Reaching Britain with the mixed economy of church

CT: What is a mixed economy of church?

Bishop Graham: ‘Mixed economy’ is an expression that originates from Archbishop Rowan Williams when he was a Bishop in Wales. The thinking behind it is that new congregations and church plants are not to replace existing churches with their approach, but complement them.

There is much good work to be done by traditional churches and they need to be supplemented and complemented by new forms of church to reach those that remain untouched by existing churches.

It is a partnership between the two and not a competition. The intention is not to replace one another, and neither is it to operate in isolation from one another but rather supplement with mutual prayer, recognition and learning from one another.

The great majority of Fresh Expressions planted in the last five or six years are new congregations of existing churches so it helps lots of local parish churches and Methodist circuits to become mixed economy.

CT: You meet a lot of people in the traditional churches. Do they feel threatened by new expressions or pressured to change at all?

Bishop Graham: It’s a varied picture but I don’t think there is much of that. If there is pressure to change, it’s indirect, because no one is saying stop doing church traditionally and ‘everybody’s got to do these new things’. The other aspect of the mixed economy is an understanding that the whole church is missionary and that traditional churches need to be missionary in their traditional forms.

There is a challenge that way, but I find that more traditional worshippers are grateful that something is being done and I find it even more with the older generation who say that they are worried that their grandchildren don’t go to church at all. So if they see something happening that isn’t church the way they are used to but it’s helping their grandchildren engage with the church, then they are excited about it and not necessarily threatened by it.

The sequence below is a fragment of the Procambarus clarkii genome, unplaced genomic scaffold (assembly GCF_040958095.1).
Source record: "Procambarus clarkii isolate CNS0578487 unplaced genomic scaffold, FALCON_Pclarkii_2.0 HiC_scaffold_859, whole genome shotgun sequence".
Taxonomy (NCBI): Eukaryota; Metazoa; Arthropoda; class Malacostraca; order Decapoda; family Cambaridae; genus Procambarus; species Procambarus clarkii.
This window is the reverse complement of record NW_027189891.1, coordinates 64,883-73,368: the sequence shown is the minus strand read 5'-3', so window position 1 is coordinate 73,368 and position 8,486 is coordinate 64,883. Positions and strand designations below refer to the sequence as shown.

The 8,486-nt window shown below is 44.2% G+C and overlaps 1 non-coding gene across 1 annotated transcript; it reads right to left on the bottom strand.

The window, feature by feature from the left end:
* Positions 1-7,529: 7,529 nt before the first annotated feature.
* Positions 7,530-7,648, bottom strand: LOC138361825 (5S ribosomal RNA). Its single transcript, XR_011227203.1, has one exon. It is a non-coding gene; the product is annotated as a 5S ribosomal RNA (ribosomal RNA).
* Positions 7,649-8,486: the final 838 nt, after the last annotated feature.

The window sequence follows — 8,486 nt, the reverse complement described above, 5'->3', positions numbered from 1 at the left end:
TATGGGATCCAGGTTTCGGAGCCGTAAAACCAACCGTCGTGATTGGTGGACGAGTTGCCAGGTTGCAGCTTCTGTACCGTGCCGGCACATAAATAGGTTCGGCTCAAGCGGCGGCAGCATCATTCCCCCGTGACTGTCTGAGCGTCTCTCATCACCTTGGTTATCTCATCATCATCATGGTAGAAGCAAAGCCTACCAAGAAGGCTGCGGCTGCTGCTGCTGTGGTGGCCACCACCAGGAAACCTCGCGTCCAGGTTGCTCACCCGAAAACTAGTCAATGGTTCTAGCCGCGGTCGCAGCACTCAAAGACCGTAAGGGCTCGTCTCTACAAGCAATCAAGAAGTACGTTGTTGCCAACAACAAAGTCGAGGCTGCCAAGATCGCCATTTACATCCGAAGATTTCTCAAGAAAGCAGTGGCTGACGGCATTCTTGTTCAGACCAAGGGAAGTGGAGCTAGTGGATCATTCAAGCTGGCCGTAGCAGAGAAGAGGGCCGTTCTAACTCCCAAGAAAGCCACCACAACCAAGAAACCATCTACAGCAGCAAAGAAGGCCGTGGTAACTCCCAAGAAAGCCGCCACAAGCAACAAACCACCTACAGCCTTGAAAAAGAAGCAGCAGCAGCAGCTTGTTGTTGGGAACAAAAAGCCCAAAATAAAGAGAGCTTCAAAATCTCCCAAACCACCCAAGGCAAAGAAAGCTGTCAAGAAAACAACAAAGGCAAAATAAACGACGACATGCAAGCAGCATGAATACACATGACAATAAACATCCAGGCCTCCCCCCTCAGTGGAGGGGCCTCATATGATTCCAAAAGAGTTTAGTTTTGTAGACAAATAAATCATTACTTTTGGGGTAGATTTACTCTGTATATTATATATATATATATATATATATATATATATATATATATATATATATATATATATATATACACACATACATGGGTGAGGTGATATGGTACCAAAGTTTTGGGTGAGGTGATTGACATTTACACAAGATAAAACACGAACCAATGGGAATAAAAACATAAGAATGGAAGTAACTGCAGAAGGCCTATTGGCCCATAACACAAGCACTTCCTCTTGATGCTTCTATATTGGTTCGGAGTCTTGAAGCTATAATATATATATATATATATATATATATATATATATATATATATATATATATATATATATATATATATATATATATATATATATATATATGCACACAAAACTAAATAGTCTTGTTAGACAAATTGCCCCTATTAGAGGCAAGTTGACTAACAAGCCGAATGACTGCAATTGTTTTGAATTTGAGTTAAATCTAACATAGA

CT: The mixed economy means many different styles of church and different traditions and denominations working together. Is there a tension between the inevitable diversity and unity?

Bishop Graham: I had a meeting recently with David Cornick, General Secretary of Churches Together in England and a former colleague of mine. I think we are both clear that unity and mission are equally important and you can’t simply go for one and not the other. But the way it is working out is beginning to change. We had a long period of time when there was considerable hard work about formal unity for the sake of mission and to give a united witness. That’s still very important but what’s tending to happen now is that more progress is being made with unity when churches in an area are acting together or coordinating in mission.

Fresh Expressions is one of the ways they can do that. Doing mission is the best route to unity, many of us are discovering. Diversity is fine as long as there is real communication locally. Some churches have gathered together as a result of the Hope 08 initiatives and have kept working together and a lot of the Street Pastor initiatives have been made possible by that.

We have a regional organisation called FEAST through which the Fresh Expressions strategy team leaders of different denomination in an area coordinate together. It allows them to know what the other is trying to do and that way, you don’t have six churches working on one estate, for example, and no one working on the estate next door.

In lots of parts of the country, rural and urban, we are encouraging churches to plan together and to pray together and, if you like, coordinate the diversity. So it helps with unity rather than undermines.

CT: When we talk about the church today, a word we often hear is decline, but Fresh Expressions seems to be experiencing a lot of growth.

Bishop Graham: Yes it is. It’s hard to know exactly how much but the Methodist Church has fairly robust figures now and there is something like 1,200 Methodist churches that are planting a fresh expression. Now a lot of them will be quite small and inevitably lots of them will be young because this is a young movement but that amounts to a lot of people.

Some of them will be people who had a background in church but stopped going. Others will be people who have never had any real contact with church. But certainly one of the ways the church is growing and evangelising in Britain is through the planting of fresh expressions.

CT: Would you go as far as saying that it is the key to the church’s long term survival?

Bishop Graham: Well, I think it is one of the keys. If we continue with this mixed economy approach where the whole church is realising that it is called to mission, and that there is a place and partnership, and for the traditional and the fresh expression, then we might become quite a different sort of church, much more engaged as a whole with its community and not needing words like ‘traditional’ or ‘fresh expression’.